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System76 Preparing Coreboot Laptop With Core i9 10900K, Up To 128GB RAM

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  • #21
    I think that...maybe ... they are somewhere almost there on Ram... maybe they should double it.. and please continue to put the money in the dead horse( intel )

    Because a laptop with a swiss cheese cpu that everybody is starting to avoid, and with 128GB of Ram is not yet a laptop, you should insist and show that the cazy limits are only in the minds of some... go big 1TB of Ram is enough?...omg

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    • #22
      Originally posted by skeevy420 View Post
      Well, GTA V is somewhere around 100GB so you'd need at least that + 16GB of ram to run it from a ram disk. 128GB is just enough so you can do that and run Firefox with a bunch of tabs open.

      Most people would do something like 9VMs with ~12GB memory per VM and the rest held over for host use, but me, I'd do some dumbass shit like running my games from ram.
      I don't think you would realize any real-world performance benefit running a large game from RAM vs. simply using a good NVMe SSD.

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      • #23
        Originally posted by sophisticles View Post

        This makes absolutely no sense, you claim you run games from ram, how exactly does that work? You create a ram disk, install the game on the ram disk and then what happens when you shut down? You reinstall the game from scratch?
        On Linux, sometimes you just copy/paste crap to /tmp and run it from there; sometimes you use things like overlays because the game is hardcoded to look at certain directories. It can be more work that what it's worth. It's really only worth doing when you're playing large, open world games like Skyrim or GTA V and you only have a HDD or your SSD is an older, slower model leaving you with noticeable loading when running around an open world. It's also useful if you play a heavily modded KSP because that gives the game an atrocious load time and anything to speed that up is welcome. But overall it isn't worth doing.

        Now that we have things like PCIe Gen 4 SSDs, ram disks might as well be a thing of the past unless DDR5 happens to be magic ram. From a home user perspective, that's the technology that's going to force a lot of us to upgrade our older but working just fine systems...3000 and 4000 mpbs r/rw speeds...it's like HDD to SSD all over again.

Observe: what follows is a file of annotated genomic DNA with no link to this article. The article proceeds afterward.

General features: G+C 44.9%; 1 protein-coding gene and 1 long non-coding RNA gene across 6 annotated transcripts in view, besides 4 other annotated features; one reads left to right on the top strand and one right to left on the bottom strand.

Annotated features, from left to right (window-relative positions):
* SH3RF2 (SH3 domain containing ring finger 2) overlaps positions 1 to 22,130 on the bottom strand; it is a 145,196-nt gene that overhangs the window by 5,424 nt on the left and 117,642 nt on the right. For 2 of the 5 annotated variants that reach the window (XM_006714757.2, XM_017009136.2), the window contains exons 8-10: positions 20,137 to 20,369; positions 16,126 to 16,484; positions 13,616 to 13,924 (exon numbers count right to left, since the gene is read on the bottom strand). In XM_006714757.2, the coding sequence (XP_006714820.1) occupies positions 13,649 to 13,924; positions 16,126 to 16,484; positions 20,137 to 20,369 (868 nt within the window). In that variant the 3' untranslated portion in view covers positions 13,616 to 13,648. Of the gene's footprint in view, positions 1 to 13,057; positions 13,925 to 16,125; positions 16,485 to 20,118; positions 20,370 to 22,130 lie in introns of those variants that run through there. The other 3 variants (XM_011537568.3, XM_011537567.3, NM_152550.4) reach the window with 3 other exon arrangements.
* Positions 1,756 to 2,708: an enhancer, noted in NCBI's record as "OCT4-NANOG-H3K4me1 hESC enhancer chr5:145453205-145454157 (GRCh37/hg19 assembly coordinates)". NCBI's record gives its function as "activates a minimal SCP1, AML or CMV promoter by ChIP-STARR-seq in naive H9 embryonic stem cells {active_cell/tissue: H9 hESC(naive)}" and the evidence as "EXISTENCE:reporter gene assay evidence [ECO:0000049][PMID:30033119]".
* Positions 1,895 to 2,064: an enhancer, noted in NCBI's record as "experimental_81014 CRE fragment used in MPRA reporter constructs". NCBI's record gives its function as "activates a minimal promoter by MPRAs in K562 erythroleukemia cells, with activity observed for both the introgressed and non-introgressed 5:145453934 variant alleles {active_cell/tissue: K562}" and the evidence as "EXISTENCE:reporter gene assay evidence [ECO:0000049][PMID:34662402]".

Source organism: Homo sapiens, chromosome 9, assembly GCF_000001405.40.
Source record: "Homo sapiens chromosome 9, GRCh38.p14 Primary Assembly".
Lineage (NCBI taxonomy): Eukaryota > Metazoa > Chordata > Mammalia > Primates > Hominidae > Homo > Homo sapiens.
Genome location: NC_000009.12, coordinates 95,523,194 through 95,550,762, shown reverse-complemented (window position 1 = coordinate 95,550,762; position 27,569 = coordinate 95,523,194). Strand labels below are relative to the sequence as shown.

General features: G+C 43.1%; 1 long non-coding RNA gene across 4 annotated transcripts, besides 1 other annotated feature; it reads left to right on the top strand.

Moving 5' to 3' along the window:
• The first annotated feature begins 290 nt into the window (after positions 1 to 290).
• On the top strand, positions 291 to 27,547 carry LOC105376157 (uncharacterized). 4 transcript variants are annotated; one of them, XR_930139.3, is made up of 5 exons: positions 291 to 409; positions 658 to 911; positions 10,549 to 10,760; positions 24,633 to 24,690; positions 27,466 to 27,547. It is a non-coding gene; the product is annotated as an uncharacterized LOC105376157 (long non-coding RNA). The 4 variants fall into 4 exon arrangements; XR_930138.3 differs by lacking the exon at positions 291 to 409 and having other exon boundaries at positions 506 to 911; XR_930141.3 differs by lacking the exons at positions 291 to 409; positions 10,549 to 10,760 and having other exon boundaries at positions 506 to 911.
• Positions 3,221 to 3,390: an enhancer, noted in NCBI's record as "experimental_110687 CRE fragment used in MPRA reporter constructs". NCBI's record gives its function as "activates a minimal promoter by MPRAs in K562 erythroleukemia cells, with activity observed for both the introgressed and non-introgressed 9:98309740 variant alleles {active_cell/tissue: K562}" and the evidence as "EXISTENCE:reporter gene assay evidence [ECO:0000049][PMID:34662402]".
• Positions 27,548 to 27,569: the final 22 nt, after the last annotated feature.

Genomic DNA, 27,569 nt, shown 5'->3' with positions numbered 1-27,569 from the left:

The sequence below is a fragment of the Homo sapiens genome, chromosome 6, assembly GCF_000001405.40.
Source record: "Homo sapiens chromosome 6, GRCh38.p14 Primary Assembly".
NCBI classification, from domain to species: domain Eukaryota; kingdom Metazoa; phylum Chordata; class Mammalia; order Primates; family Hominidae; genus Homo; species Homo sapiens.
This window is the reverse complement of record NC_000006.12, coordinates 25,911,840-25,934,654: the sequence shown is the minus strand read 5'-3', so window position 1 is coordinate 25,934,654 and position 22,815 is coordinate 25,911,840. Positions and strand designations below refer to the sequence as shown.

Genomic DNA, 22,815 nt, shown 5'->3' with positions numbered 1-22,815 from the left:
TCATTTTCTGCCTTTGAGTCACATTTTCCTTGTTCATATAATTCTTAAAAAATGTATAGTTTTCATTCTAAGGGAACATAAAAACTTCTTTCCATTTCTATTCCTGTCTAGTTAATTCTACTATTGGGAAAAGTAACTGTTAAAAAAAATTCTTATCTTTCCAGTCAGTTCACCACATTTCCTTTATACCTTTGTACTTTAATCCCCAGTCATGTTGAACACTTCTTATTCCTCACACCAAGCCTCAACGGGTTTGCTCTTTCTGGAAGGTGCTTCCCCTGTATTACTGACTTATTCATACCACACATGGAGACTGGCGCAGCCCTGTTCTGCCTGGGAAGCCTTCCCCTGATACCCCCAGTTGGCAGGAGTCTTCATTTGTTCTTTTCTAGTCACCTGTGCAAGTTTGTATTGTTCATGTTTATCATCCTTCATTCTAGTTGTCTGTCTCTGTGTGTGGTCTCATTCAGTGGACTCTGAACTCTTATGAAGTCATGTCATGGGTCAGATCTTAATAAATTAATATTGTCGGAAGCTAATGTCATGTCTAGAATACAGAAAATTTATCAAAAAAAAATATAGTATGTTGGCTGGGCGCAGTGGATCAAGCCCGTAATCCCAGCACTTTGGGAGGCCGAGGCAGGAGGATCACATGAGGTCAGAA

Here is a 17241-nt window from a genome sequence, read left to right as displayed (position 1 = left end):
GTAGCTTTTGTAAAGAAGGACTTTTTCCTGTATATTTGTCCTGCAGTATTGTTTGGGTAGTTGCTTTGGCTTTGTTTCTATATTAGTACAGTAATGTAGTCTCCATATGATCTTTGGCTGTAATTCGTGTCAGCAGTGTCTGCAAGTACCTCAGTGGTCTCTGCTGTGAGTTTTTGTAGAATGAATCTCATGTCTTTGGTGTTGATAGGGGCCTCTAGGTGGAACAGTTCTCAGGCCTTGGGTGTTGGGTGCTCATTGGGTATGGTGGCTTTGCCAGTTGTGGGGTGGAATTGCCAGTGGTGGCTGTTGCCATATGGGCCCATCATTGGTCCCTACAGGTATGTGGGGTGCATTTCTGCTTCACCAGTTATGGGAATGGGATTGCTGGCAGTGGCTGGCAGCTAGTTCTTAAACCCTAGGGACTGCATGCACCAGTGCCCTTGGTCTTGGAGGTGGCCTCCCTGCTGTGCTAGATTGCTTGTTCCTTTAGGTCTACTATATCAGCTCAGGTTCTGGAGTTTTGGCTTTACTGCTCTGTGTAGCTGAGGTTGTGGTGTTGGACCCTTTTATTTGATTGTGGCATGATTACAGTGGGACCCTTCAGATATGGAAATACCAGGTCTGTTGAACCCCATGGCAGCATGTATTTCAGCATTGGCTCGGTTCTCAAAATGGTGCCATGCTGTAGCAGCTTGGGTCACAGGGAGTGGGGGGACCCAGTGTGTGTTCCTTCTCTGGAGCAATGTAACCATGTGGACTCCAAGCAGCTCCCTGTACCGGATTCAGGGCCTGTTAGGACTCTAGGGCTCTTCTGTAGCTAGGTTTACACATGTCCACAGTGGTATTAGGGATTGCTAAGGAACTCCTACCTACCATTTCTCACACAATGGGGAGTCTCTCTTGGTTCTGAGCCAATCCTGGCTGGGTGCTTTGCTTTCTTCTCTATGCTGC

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        • #24
          Originally posted by OneTimeShot View Post
          Hmm... quantity of RAM hasn’t been following Moore’s law for a while. Good to see 128Gb, but I’m pretty sure that 1Gb was standard 20 years ago. We should be in the Tb by now.
          20 years ago 1GB RAM certainly was not standard. About 128 MB maybe.

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          • #25
            Originally posted by Jabberwocky View Post

            Go big or go home



            There are many applications for that amount of RAM. The challenge that I see is clocking of those modules. It must be difficult to find the sweet spot of the memory controller.
            Sure, but I think pretty much everyone will be running those apps on desktops or other systems rather than laptops.

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            • #26
              Originally posted by pracedru View Post
              20 years ago 1GB RAM certainly was not standard. About 128 MB maybe.
              Eh... My Windows 98 machine had 128Mb RAM, and that was mid-range. I remember adverts hitting the 1Gb RAM mark while I was at Uni so even if wasn't standard, it was a very much what you'd expect at the top end.

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              • #27
                Sure, but I think pretty much everyone will be running those apps on desktops or other systems rather than laptops.
                Just because $$$
                Powerful laptop cost a lot. I want something like this on max RAM/CPU/disks
                https://www.mediaworkstations.net/sy...tations/a-x2p/

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                • #28
                  Originally posted by Drago View Post
                  Who is going to buy ~$3000 laptop, and use Linux on it? I would love to be that way, but reality is if someone needs that much of RAM, he would already use some cloud solution, or other OS. Also, No Ryzen, No party!
                  Why wouldn't they run Linux? If you're doing analytics on big data sets, you might need tons of RAM with relatively modest CPU, for example.

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                  • #29
                    Originally posted by Vistaus View Post
                    Sure, but I think pretty much everyone will be running those apps on desktops or other systems rather than laptops.
                    Of course, anything computationally intensive is best done on a desktop. Those tiny little laptop fans whirring at 7000 rpm get real annoying after a while. There are certain jobs however that require you to travel or otherwise require more mobility than a desktop allows. This laptop fills that niche.

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                    • #30
                      Originally posted by easy View Post
                      Just because $$$
                      Powerful laptop cost a lot. I want something like this on max RAM/CPU/disks
                      https://www.mediaworkstations.net/sy...tations/a-x2p/
                      Business users don't always care about the expense.

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